The oldest stars of one of Scotland’s most famous theatres are ready for the curtain to open on another comeback after being restored to their original glory.
The six statues that once perched on the roof of the Citizens Theatre have survived the threat of fire and demolition in their near 150-year history but it was wear and tear that almost destroyed them.
Now the iconic figures have been given a new lease of life after a sculptor spent two years restoring them. Artist David J Mitchell said bringing the statues of Burns, Shakespeare and the four muses of music, comedy, drama and dance back to their former glory was the biggest project of his career.
“They were all in a terrible condition,” said David. “If they weren’t so famous and beloved by the theatre, I think they might just have been redone, but the theatre was keen to keep them, as they should, they are a piece of its history.
“The statues have had a few periods when they were almost lost and on each occasion were saved, so they’ve had a rocky road. A lot of work had to be done – stripping paint, fixing holes, pieces missing that we had to replicate, bits crumbling. A few needed layers of paint stripped back and it turned out some bits were being held together by the paint, so as I was taking the paint off the statue was coming with it.”
Burns, Shakespeare, Euterpe, Thalia, Melpomene and Terpsichore had originally stood on the roof of the building when it opened in 1878. Each of the statues, the work of Glasgow sculptor John Mossman, weighed three tons and stood on large columns taken from the Union Bank. They were part of a shared frontage with the adjoining Palace Theatre.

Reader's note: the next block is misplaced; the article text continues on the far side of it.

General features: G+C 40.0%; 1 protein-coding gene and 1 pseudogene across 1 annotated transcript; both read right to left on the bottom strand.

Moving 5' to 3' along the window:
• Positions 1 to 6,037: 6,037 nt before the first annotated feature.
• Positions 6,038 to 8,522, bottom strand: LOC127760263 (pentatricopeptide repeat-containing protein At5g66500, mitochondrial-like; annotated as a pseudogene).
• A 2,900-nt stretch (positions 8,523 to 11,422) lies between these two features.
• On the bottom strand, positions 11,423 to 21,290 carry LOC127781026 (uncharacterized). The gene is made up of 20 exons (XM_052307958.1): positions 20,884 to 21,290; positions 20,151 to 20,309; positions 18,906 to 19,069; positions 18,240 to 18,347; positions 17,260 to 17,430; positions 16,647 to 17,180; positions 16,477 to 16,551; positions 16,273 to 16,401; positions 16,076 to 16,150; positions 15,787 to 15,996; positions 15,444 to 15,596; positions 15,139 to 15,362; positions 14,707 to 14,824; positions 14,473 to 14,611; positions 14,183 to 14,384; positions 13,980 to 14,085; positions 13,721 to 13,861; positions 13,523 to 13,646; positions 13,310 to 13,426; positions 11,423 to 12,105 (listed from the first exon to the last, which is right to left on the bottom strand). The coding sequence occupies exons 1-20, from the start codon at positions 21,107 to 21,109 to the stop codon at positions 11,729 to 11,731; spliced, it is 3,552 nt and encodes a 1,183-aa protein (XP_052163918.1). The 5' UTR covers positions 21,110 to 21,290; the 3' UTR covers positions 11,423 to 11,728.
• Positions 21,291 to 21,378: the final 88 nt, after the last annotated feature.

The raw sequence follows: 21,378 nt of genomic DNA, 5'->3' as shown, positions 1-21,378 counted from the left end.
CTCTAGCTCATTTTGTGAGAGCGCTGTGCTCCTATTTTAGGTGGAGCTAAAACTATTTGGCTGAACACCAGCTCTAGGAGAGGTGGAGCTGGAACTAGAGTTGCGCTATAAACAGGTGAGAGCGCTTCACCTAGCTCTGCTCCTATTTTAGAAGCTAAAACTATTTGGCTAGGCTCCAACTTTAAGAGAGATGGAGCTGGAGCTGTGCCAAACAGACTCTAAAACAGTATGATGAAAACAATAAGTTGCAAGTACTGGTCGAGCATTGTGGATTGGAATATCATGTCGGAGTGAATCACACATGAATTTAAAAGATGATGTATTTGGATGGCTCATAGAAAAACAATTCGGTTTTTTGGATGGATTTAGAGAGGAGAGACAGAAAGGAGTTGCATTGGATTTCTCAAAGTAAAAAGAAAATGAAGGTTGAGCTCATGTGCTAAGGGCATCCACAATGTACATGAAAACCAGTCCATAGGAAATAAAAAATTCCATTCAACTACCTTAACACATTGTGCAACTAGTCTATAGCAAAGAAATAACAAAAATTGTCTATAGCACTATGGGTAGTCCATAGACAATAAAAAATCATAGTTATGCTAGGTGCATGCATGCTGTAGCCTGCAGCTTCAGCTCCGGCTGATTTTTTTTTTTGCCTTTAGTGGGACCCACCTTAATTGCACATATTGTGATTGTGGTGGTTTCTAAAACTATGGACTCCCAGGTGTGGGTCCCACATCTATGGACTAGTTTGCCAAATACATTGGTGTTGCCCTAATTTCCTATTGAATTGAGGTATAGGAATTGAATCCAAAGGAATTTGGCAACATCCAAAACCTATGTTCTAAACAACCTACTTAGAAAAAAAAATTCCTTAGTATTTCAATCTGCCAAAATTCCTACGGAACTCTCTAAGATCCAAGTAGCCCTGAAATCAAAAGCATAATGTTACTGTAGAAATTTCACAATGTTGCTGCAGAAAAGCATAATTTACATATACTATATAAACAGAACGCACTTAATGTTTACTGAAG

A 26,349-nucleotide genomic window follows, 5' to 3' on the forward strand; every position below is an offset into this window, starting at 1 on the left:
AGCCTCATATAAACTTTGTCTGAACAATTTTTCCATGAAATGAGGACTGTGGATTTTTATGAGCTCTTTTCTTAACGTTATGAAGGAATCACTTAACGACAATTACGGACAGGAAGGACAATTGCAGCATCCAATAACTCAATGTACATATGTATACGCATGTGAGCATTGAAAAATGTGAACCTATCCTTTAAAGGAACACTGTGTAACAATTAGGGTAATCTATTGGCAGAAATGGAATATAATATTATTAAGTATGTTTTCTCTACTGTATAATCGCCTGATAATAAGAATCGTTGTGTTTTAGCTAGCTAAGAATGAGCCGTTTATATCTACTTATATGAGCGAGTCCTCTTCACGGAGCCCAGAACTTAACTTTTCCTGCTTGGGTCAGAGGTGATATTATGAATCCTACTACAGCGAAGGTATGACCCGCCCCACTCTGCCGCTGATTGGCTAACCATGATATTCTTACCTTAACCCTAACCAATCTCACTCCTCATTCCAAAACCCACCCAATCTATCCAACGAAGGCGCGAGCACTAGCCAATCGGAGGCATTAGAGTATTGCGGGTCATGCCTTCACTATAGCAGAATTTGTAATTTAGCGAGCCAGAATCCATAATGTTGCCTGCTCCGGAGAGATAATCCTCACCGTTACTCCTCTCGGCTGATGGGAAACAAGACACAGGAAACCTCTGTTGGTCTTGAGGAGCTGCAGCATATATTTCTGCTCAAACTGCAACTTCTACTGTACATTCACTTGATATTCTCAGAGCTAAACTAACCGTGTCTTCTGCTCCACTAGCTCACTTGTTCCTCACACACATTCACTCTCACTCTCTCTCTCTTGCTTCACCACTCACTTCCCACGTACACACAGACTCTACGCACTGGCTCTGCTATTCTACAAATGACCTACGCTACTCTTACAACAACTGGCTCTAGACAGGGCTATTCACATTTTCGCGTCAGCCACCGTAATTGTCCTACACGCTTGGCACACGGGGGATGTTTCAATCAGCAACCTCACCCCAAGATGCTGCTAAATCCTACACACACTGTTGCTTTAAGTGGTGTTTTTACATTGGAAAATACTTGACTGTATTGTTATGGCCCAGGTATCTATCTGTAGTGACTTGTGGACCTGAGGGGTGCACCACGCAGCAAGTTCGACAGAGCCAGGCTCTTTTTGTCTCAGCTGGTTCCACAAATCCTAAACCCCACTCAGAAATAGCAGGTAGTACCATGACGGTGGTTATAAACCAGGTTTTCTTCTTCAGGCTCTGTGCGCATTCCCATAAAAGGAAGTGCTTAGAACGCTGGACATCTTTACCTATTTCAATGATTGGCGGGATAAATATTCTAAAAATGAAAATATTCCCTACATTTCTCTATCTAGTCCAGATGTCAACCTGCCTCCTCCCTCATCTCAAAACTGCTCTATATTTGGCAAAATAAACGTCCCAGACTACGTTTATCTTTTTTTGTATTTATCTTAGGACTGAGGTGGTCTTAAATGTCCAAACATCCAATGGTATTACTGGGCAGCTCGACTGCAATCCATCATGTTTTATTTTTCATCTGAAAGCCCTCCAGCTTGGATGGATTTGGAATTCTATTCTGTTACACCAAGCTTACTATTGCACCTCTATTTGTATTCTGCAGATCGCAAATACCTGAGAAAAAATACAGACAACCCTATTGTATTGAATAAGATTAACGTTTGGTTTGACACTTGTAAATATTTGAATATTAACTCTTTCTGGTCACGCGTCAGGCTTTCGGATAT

When the Palace nearly burned down in 1975, parts of the façade became unstable and an order was given for its demolition, with little notice.
Citizens staff managed to rescue the statues and the figures have adorned the foyer since 1989. They will be restored to the roof when the venue re-opens next year after a £20 million redevelopment which also includes new bar and café facilities, and rehearsal, learning and studio spaces.
David, who also did restoration work inside the theatre, continued: “If they hadn’t been fixed soon, they would have been beyond repair.”
The sculptor recently watched the statues leave his studio in Bellshill and they are now back in storage at the Citizens, ready to be returned to the roof when the building work is complete.
He’s proud to be carrying on traditional sculpting skills after being inspired by Sandy Stoddart, the Queen’s Sculptor in Ordinary in Scotland and the artist behind the bronze statues of David Hume and Adam Smith on Edinburgh’s Royal Mile. “Before I started art school, a friend of my uncle who knew Sandy arranged for me to go to his studio,” explained David, who also painted one of the Oor Wullie Bucket Trail statues. “It captivated me and pushed me away from modern art.”
David has been following the recent debate on whether monuments to contentious historical figures should remain in place.
He said: “It’s important we don’t erase our history by destroying statues of people we now don’t like, but I don’t think statues should still be standing for people who might have been rich and successful but didn’t have the right character.”
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